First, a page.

Anthi Malteza

Are you left- or right-brained? Or both?

Conventional wisdom has it that people are either ‘right-brained’ or ‘left-brained’ depending on whether they tend to be more creative or analytical thinkers. From an anatomical perspective, the “right-left brain” concept seems to be incorrect*. But then how about the metaphor, do people actually fall into either one category or the other? Do we get to pick sides?

Νot by my book. I think we are all capable of diving into our creative mode to seek for cues and inspiration *and* of activating our analytical mode when we need accuracy and certainty. Actually, we can’t afford to only choose one side or the other.

Especially if we are at a point of trying to identify and solve a complex problem, this creative/analytical thinker one-sidedness can lead to misjudgments and dead ends. So how do we move beyond a false dichotomy?

Have a look at the concepts of Divergent and Convergent thinking. The 2 ‘thinking modes’ , both available inside all humans, work interchangeably to helps us deal with complexity and noise.

Divergent thinking happens when the mind is allowed to wander and explore ideas “out of the box” ie without the limitations of rationale. The diverging mind will engage in associative cognitive processing and generate a “mess” of possibilities, layers, assumptions and abstractions.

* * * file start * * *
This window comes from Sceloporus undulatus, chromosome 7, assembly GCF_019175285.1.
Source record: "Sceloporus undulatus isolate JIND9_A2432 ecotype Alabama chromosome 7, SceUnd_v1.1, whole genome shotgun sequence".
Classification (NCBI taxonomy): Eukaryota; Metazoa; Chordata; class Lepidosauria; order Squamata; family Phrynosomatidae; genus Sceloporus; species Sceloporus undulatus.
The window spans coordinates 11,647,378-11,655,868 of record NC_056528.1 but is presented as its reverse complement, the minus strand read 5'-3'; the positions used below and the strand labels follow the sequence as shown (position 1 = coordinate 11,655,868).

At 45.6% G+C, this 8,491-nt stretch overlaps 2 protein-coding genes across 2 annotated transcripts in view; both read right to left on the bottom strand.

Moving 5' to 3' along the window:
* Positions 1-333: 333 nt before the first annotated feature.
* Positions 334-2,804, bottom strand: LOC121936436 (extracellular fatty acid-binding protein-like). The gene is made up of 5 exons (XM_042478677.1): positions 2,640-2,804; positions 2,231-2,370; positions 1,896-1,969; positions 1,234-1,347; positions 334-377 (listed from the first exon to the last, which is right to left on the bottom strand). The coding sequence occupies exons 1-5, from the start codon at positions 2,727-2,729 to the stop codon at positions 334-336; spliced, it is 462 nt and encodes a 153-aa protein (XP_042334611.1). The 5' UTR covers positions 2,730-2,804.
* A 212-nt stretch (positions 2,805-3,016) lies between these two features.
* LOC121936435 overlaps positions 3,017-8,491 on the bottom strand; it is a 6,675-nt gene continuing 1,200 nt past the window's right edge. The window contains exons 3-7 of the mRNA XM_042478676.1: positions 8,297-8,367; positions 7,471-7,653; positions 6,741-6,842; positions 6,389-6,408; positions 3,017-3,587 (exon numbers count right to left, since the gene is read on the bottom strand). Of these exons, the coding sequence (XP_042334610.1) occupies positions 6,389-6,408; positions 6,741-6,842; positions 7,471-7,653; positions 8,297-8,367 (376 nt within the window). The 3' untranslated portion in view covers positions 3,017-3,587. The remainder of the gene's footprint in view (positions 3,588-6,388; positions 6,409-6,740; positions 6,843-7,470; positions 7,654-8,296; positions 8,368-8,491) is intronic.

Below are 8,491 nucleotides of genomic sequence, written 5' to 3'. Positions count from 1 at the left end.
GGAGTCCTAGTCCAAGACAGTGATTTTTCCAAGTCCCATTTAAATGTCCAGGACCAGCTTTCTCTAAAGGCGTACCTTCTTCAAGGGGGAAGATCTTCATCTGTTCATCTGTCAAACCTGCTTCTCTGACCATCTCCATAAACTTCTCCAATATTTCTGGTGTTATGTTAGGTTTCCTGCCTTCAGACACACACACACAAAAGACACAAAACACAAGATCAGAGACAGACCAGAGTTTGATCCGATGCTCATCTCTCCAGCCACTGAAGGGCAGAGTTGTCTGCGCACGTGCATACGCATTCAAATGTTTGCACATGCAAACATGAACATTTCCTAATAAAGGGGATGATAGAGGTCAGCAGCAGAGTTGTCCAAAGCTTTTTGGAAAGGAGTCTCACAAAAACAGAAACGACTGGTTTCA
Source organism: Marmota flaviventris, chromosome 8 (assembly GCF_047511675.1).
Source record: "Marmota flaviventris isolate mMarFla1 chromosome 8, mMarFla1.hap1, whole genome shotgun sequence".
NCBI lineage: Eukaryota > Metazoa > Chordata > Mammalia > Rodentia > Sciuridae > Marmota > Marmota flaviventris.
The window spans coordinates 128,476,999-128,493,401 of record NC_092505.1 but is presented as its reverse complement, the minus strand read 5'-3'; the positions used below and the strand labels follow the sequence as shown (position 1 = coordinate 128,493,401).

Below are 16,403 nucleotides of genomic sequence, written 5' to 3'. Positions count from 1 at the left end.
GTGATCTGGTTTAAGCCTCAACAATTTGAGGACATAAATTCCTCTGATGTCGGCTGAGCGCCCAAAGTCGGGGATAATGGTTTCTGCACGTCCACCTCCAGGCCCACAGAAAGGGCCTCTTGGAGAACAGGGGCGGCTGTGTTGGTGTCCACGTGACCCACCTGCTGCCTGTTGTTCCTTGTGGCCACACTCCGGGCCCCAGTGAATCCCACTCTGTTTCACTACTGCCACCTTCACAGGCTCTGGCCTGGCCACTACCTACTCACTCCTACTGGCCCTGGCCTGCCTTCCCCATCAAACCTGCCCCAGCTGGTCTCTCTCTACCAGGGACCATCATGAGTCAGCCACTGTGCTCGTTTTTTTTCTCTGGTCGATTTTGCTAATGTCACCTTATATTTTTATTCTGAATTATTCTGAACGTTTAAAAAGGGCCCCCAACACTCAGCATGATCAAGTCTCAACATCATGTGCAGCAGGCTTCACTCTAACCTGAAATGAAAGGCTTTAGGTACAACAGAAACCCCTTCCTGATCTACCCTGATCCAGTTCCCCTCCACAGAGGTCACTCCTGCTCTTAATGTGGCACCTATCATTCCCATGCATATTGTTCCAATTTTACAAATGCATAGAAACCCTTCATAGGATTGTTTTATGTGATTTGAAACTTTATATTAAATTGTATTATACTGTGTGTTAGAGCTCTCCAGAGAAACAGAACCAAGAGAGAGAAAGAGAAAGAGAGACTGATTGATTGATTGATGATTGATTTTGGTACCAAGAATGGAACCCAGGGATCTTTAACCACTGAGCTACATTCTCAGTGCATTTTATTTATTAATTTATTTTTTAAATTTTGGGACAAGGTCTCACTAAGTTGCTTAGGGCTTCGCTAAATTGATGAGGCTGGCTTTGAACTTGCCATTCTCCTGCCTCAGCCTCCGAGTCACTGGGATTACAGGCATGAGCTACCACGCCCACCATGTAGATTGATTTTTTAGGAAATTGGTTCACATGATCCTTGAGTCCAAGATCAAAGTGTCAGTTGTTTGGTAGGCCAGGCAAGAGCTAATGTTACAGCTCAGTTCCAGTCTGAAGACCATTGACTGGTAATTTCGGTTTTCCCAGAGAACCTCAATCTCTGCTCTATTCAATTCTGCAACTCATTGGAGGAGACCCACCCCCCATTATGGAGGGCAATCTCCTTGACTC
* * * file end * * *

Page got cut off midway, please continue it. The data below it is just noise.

Convergent thinking is what takes place in our mind while we are trying to make sense of that mess. Deriving meaning requires deliberation and rules. The converging mind will focus and work to follow rule-based processes in order to classify entities and relations, identify causality, create structure and meaning.

Though both “thinking modes” are available, this does not mean that they are always accessible for problem-solving use. The reason is that most of the time, we are not even aware of the mode we are in, since most of our thinking is— as uncomfortable as this may feel — not deliberate. External events trigger thoughts which trigger other thoughts which in turn trigger internal events which affect the next series of thoughts which will be interrupted by external events at some point and so on and so forth.

Gaining awareness and taking control to deliberately switch between divergent and convergent thinking in order to see the real underlying issue/goal/problem is not a skill they teach you at school, sadly, but I know of a method that can help and will come back to that in another article.

Regardless of personality, lifestyle, domain expertise and belief system, we need both thinking modes and we need to make them “talk” to each other.

Leave a reply

Your email address will not be published. Required fields are marked *

This site uses Akismet to reduce spam. Learn how your comment data is processed.